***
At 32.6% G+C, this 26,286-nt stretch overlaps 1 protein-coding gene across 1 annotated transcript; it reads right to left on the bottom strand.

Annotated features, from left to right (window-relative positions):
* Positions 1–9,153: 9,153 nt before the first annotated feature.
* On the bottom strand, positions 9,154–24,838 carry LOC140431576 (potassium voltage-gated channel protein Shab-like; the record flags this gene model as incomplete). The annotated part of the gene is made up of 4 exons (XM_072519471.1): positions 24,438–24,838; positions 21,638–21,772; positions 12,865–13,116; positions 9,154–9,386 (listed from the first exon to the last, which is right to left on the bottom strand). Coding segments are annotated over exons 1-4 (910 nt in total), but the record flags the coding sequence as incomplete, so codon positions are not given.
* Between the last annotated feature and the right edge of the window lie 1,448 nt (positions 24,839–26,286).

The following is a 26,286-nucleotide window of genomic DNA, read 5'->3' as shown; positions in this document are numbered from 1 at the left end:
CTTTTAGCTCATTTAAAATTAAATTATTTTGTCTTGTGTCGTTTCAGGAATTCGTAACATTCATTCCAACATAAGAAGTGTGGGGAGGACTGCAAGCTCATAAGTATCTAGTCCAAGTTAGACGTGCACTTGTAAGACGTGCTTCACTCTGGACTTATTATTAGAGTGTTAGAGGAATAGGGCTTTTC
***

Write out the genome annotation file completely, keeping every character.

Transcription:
At 32.6% G+C, this 26,286-nt stretch overlaps 1 protein-coding gene across 1 annotated transcript; it reads right to left on the bottom strand.

Annotated features, from left to right (window-relative positions):
* Positions 1–9,153: 9,153 nt before the first annotated feature.
* On the bottom strand, positions 9,154–24,838 carry LOC140431576 (potassium voltage-gated channel protein Shab-like; the record flags this gene model as incomplete). The annotated part of the gene is made up of 4 exons (XM_072519471.1): positions 24,438–24,838; positions 21,638–21,772; positions 12,865–13,116; positions 9,154–9,386 (listed from the first exon to the last, which is right to left on the bottom strand). Coding segments are annotated over exons 1-4 (910 nt in total), but the record flags the coding sequence as incomplete, so codon positions are not given.
* Between the last annotated feature and the right edge of the window lie 1,448 nt (positions 24,839–26,286).

The following is a 26,286-nucleotide window of genomic DNA, read 5'->3' as shown; positions in this document are numbered from 1 at the left end:
CTTTTAGCTCATTTAAAATTAAATTATTTTGTCTTGTGTCGTTTCAGGAATTCGTAACATTCATTCCAACATAAGAAGTGTGGGGAGGACTGCAAGCTCATAAGTATCTAGTCCAAGTTAGACGTGCACTTGTAAGACGTGCTTCACTCTGGACTTATTATTAGAGTGTTAGAGGAATAGGGCTTTTC